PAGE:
I was planning to share my yoghurt making method. But then I spotted Typically Red's homemade yoghurt tutorial. She uses a method almost identical to mine and her pictures even look like the ones I'd taken to include in the post. So instead of repeating the steps here I'll send you over to her yoghurt making instructions. The variations I make are related to making the yoghurt thicker.

Three tips for making super thick yoghurt

#1. Add a few drops of Calcium Chloride to the milk prior to heating. 

#2. Maintain the milk at 90 degrees celsius for at least 10 minutes. I've read that this allows some of the moisture to evaporate and also that it changes the structure of the milk proteins. I'm not sure which is true but have noticed that the longer I leave the milk at 90 degrees the thicker it is. 

#3. Incubate the yoghurt at 40 degrees celsius for 8 - 12 hours. Longer incubation time results in a thicker yoghurt, but the trade-off is that if you leave it too long it becomes sour. 

Do you have any yoghurt making tips? 


What would inspire you to care about threatened plants?

Today is National Threatened Species Day in Australia.

National Threatened Species Day is held on 7th September each year - commemorating the death of the last Tasmanian Tiger at Hobart Zoo in 1936.

Have you read the children's book 'I Saw Nothing: The Extinction of the Thylacine'? I can't help but cry each and every time I read that book to Little Eco. 

The idea that we can sit back, watch, and do nothing while hundreds (if not thousands) of species become extinct horrifies me.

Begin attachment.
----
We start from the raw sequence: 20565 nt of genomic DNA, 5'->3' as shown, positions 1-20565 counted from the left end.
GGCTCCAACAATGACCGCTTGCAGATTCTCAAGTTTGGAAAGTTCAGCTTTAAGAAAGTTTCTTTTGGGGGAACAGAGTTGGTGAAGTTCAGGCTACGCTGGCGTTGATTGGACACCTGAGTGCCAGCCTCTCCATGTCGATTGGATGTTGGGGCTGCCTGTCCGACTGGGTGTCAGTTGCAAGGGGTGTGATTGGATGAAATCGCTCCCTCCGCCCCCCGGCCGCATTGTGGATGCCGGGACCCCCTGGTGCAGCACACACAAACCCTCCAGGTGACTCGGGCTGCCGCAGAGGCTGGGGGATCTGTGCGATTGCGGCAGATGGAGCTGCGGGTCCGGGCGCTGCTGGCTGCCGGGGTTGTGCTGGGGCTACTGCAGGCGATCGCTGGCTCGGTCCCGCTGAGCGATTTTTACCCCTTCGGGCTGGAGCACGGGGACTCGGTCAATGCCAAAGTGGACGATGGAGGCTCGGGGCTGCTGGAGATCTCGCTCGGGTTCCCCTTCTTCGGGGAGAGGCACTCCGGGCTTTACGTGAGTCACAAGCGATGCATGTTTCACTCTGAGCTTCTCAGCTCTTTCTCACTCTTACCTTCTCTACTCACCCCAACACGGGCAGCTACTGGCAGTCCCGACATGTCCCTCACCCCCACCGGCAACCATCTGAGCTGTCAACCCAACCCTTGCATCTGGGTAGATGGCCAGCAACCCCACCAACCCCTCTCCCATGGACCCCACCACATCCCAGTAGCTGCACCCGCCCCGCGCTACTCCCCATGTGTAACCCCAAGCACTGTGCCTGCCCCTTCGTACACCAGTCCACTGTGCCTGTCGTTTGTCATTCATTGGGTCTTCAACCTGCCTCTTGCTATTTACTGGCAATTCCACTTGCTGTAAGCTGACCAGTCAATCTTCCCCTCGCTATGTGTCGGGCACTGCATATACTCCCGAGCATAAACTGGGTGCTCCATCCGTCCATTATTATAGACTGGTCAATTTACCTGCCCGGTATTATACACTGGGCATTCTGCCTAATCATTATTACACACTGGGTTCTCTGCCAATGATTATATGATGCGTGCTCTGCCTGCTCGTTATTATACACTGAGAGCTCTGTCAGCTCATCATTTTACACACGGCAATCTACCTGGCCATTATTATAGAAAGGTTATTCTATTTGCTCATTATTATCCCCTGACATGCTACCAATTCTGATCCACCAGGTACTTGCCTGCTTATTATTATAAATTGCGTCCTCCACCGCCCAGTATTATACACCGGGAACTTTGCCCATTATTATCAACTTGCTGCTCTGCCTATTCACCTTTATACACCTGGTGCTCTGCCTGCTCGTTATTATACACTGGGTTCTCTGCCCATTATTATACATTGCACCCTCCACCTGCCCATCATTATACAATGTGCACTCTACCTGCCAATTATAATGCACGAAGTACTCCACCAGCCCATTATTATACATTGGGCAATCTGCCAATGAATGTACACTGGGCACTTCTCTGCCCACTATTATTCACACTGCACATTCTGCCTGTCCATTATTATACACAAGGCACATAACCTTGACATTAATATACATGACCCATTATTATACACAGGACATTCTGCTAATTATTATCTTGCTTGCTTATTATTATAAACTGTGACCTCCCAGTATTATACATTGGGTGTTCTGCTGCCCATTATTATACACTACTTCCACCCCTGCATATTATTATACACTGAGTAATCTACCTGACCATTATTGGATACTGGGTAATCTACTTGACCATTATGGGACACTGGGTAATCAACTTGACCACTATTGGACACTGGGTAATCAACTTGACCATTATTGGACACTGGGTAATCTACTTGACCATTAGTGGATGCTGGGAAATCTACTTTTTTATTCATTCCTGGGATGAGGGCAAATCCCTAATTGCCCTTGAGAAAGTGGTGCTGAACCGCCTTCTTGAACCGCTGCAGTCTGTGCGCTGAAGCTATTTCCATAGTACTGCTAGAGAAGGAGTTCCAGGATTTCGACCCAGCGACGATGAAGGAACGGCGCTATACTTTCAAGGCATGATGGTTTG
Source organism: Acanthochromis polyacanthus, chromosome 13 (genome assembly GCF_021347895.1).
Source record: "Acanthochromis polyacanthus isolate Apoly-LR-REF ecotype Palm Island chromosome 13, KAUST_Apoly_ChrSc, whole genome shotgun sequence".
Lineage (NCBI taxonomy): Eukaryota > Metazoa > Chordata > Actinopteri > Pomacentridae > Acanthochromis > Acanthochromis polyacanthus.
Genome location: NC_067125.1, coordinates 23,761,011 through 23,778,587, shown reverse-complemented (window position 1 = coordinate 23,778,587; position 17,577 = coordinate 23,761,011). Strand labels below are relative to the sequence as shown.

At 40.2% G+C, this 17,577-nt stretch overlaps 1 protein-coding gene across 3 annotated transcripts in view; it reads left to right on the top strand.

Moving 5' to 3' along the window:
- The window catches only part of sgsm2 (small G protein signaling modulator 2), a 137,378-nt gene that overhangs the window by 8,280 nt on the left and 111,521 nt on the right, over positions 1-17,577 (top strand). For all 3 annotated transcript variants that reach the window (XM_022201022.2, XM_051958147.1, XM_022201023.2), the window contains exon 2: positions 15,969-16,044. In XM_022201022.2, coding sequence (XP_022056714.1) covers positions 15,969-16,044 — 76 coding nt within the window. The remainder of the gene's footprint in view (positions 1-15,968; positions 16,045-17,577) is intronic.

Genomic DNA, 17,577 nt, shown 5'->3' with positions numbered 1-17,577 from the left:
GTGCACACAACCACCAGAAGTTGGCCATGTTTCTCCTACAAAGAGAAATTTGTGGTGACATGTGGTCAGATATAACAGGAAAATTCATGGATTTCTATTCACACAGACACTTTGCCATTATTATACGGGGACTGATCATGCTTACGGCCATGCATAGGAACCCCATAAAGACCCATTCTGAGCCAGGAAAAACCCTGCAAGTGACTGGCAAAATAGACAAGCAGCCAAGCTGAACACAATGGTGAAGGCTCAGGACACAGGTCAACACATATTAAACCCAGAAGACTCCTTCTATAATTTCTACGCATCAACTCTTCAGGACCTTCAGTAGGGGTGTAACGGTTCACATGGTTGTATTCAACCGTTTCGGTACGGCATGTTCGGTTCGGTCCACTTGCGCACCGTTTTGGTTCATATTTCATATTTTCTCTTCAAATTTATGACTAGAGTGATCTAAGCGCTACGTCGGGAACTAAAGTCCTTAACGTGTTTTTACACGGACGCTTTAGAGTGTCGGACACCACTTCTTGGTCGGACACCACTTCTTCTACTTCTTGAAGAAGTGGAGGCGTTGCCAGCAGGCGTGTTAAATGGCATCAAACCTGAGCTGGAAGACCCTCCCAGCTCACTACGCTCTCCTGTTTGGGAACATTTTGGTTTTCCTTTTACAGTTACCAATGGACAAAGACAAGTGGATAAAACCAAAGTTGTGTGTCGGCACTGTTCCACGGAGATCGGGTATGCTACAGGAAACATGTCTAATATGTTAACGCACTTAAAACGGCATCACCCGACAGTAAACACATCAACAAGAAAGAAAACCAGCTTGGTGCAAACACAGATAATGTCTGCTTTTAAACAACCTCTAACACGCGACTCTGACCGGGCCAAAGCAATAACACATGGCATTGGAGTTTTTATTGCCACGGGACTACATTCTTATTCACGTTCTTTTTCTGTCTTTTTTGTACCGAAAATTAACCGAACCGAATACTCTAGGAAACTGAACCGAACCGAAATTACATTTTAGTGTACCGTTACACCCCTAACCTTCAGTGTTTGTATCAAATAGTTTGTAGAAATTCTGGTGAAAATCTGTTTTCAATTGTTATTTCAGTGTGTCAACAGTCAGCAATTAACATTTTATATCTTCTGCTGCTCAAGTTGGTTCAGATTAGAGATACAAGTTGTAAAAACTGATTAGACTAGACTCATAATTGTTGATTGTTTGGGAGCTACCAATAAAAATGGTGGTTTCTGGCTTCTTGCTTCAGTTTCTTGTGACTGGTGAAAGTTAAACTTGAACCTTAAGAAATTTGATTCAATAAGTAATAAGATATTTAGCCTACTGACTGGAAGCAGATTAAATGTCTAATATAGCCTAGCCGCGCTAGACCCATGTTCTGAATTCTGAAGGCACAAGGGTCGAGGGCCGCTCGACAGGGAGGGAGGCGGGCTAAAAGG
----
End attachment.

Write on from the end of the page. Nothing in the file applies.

But it's happening. 

National Threatened Species Day aims to raise awareness of the plight of threatened species and to encourage community involvement in their conservation.

The general public is typically aware that many of Australia’s animals, like the Tasmanian Devil and the Hairy-nosed Wombat, are threatened with extinction. But they are often not aware that hundreds of Australian plant species face extinction.

More than 40 Australian plant species have become extinct since European settlement and over 1000 species are considered likely to become extinct within our lifetime unless something is done to reverse their decline.

Plant conservation, in reality, is what motivates me to write this blog. It's our mindless consumption and addiction to stuff that is driving species to extinction. 

Plant conservation is my thing. I work for the Australian Network for Plant Conservation and have been working in the field for 20 years. I have a PhD in plant conservation and have published a few scientific papers and co-authored a book.

But I rarely, if ever, write about plant conservation in this space. Thats because I know most people aren't interested. Most people just don't care about threatened plants. I'd lose readers and achieve nothing. 

But I'm interested. What would help you to care about threatened plants?

Also - what's your 'thing' and how do you encourage people care about it? 

Would you like to see a couple of pretty pics of plant species that are likley to become extinct in the next decade or so unless we do something? Here's a slide show of 21 of Australia's most threatened plants that I put together to celebrate the Australian Network for Plant Conservation's 21st Birthday. Make sure you click-on 'show info' in the top right corner to see the text. The slide show is best viewed at full screen (select the box with four arrows in the bottom right).

I've spent a fair chunk of my working career over the past 6 years working to save #4. 

Reading via email and can't see the slide show? Click here

I'll return to my regular fortnightly foraging friday post in a fortnight.

If you do happen to be interested in plant conservation please follow the ANPC on facebook, twitter or google + or subscribe to our e newsletter